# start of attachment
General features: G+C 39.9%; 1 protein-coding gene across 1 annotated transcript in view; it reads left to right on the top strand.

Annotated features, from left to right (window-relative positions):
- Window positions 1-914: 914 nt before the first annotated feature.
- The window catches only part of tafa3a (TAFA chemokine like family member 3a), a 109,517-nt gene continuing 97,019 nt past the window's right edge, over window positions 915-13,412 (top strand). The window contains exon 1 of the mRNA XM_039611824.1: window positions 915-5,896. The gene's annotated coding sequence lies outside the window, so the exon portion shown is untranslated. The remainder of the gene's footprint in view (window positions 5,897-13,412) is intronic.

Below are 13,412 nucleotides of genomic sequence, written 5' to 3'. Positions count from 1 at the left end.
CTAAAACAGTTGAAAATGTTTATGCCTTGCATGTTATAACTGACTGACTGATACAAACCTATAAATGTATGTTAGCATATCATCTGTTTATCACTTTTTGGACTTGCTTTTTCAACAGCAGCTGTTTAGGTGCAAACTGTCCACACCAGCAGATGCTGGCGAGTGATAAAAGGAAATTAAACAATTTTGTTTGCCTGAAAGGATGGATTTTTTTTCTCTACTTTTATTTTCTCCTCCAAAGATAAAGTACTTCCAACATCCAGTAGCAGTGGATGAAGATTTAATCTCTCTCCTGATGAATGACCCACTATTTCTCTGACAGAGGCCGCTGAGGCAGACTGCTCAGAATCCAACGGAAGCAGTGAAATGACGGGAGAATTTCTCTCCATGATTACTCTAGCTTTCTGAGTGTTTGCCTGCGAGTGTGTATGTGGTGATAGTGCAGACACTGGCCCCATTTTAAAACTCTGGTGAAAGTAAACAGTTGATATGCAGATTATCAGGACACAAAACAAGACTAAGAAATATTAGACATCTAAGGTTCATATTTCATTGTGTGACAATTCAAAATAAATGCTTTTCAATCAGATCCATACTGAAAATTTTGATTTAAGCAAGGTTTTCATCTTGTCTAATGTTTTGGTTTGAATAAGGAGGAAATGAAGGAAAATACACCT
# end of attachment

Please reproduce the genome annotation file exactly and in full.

General features: G+C 39.9%; 1 protein-coding gene across 1 annotated transcript in view; it reads left to right on the top strand.

Annotated features, from left to right (window-relative positions):
- Window positions 1-914: 914 nt before the first annotated feature.
- The window catches only part of tafa3a (TAFA chemokine like family member 3a), a 109,517-nt gene continuing 97,019 nt past the window's right edge, over window positions 915-13,412 (top strand). The window contains exon 1 of the mRNA XM_039611824.1: window positions 915-5,896. The gene's annotated coding sequence lies outside the window, so the exon portion shown is untranslated. The remainder of the gene's footprint in view (window positions 5,897-13,412) is intronic.

Below are 13,412 nucleotides of genomic sequence, written 5' to 3'. Positions count from 1 at the left end.
CTAAAACAGTTGAAAATGTTTATGCCTTGCATGTTATAACTGACTGACTGATACAAACCTATAAATGTATGTTAGCATATCATCTGTTTATCACTTTTTGGACTTGCTTTTTCAACAGCAGCTGTTTAGGTGCAAACTGTCCACACCAGCAGATGCTGGCGAGTGATAAAAGGAAATTAAACAATTTTGTTTGCCTGAAAGGATGGATTTTTTTTCTCTACTTTTATTTTCTCCTCCAAAGATAAAGTACTTCCAACATCCAGTAGCAGTGGATGAAGATTTAATCTCTCTCCTGATGAATGACCCACTATTTCTCTGACAGAGGCCGCTGAGGCAGACTGCTCAGAATCCAACGGAAGCAGTGAAATGACGGGAGAATTTCTCTCCATGATTACTCTAGCTTTCTGAGTGTTTGCCTGCGAGTGTGTATGTGGTGATAGTGCAGACACTGGCCCCATTTTAAAACTCTGGTGAAAGTAAACAGTTGATATGCAGATTATCAGGACACAAAACAAGACTAAGAAATATTAGACATCTAAGGTTCATATTTCATTGTGTGACAATTCAAAATAAATGCTTTTCAATCAGATCCATACTGAAAATTTTGATTTAAGCAAGGTTTTCATCTTGTCTAATGTTTTGGTTTGAATAAGGAGGAAATGAAGGAAAATACACCT